I must confess that I do not have the training or the ability to write a ‘proper review’; wish I could send a smile which a line brought to my lips, a tear that an ending brought on or sometimes just a warm feeling that a character evoked…
I just read a book called Ripples. I liked it.
“The complexity of things-the things within things-just seem to be endless.”
As I read ‘Ripples’, I remembered these words of Alice Munro, that queen of short stories.
The stories in this anthology are personal, their characters people one meets every day, the narration unpretentious and simple.
Deceptively ‘simple’ as a reader discovers, for the stories are full of those ‘things within’ ordinary things. The stories are full of analyses and closer looks at the feelings behind common situations.
The kind of stories that makes one say, almost aloud, “That happened to me once” or “That’s exactly how I would react.”
I said that often while reading Ripples.
Am not going to talk of individual stories. If at all, I liked one story a little more than another, it may have been because I felt close to, identified with a certain character or some such reason; never a comment on the quality of writing, which in this collection, is uniformly of a high standard.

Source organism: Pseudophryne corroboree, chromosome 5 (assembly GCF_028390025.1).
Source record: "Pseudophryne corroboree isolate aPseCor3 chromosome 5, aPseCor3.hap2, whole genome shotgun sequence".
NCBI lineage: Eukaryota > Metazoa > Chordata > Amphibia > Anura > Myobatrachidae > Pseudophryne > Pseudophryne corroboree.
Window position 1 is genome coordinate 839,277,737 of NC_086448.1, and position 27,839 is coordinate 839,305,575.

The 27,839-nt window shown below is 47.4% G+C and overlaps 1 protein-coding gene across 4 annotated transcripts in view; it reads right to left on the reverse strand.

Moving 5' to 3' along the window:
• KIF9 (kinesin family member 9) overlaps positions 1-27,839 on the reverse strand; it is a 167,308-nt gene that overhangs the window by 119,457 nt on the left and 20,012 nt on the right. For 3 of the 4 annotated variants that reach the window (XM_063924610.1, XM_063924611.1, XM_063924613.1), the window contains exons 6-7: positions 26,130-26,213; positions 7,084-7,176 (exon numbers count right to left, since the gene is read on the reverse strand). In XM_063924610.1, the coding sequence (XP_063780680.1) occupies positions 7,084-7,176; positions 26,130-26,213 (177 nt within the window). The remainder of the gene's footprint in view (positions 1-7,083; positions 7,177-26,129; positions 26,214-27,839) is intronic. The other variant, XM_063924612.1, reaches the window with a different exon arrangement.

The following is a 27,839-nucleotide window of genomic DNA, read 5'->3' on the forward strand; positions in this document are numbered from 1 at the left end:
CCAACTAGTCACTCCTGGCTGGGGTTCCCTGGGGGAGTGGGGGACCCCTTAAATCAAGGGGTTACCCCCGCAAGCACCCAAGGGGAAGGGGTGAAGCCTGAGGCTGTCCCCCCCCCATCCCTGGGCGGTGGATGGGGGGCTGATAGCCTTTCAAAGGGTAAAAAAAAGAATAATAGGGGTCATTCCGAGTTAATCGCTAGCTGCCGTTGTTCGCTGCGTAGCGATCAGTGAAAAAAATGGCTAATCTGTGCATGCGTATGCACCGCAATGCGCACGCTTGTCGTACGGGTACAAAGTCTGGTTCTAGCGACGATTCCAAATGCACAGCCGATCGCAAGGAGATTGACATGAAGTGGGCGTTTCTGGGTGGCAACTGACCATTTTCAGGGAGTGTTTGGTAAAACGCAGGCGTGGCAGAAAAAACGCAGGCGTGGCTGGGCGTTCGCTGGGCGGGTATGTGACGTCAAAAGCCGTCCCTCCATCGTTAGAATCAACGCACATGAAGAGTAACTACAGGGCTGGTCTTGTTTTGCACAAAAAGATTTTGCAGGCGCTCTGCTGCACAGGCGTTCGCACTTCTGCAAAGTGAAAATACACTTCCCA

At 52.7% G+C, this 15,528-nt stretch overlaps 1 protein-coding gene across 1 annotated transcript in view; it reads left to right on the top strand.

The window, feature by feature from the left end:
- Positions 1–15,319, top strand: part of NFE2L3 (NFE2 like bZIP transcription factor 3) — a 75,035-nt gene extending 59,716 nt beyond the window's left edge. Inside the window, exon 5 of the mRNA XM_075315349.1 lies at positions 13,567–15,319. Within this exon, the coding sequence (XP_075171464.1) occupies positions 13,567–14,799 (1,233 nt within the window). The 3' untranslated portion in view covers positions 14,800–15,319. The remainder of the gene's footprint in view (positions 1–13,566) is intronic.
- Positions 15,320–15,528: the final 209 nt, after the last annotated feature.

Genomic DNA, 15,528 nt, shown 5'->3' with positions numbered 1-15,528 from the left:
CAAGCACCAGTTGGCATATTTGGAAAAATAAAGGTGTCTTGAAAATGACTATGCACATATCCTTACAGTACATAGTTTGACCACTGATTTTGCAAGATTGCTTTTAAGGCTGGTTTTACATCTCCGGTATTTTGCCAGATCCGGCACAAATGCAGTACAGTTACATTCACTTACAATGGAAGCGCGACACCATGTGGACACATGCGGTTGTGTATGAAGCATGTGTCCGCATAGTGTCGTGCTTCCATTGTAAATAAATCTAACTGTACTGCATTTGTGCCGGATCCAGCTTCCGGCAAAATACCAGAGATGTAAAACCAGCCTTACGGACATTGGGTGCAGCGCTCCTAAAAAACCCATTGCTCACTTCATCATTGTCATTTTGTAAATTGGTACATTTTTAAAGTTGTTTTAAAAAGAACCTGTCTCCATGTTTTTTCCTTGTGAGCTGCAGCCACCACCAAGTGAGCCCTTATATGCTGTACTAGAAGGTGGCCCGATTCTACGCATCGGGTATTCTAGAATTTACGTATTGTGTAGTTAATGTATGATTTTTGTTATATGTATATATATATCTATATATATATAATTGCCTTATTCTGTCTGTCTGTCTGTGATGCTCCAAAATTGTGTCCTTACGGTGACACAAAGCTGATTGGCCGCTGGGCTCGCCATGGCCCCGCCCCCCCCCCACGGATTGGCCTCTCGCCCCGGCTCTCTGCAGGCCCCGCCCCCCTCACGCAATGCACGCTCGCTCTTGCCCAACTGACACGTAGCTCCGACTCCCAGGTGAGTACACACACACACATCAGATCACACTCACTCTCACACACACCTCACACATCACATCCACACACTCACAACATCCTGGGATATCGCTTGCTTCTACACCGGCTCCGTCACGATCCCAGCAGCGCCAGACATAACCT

The short story is a tough form. The story has to be told, and that often leaves limited space for the interiority of characters. In Ripples however, the reader gets to know the character- really well- in all the stories, without exception. This is good writing.
The 26 women writers come from different walks of life, and each one brings something from her world into her story.
The 27th person in this project is Prashant Karhade who has compiled this beautiful collection.
Independent publishing usually means a collaboration between the house and a writer, usually a novelist, who wants to set his/her own work out into the world.
But here is a publisher who has made the effort to contact these writers and present their work. I admire that.
26 Female voices. I am grateful for that.
These voices have to be heard.
These stories should be read by many people.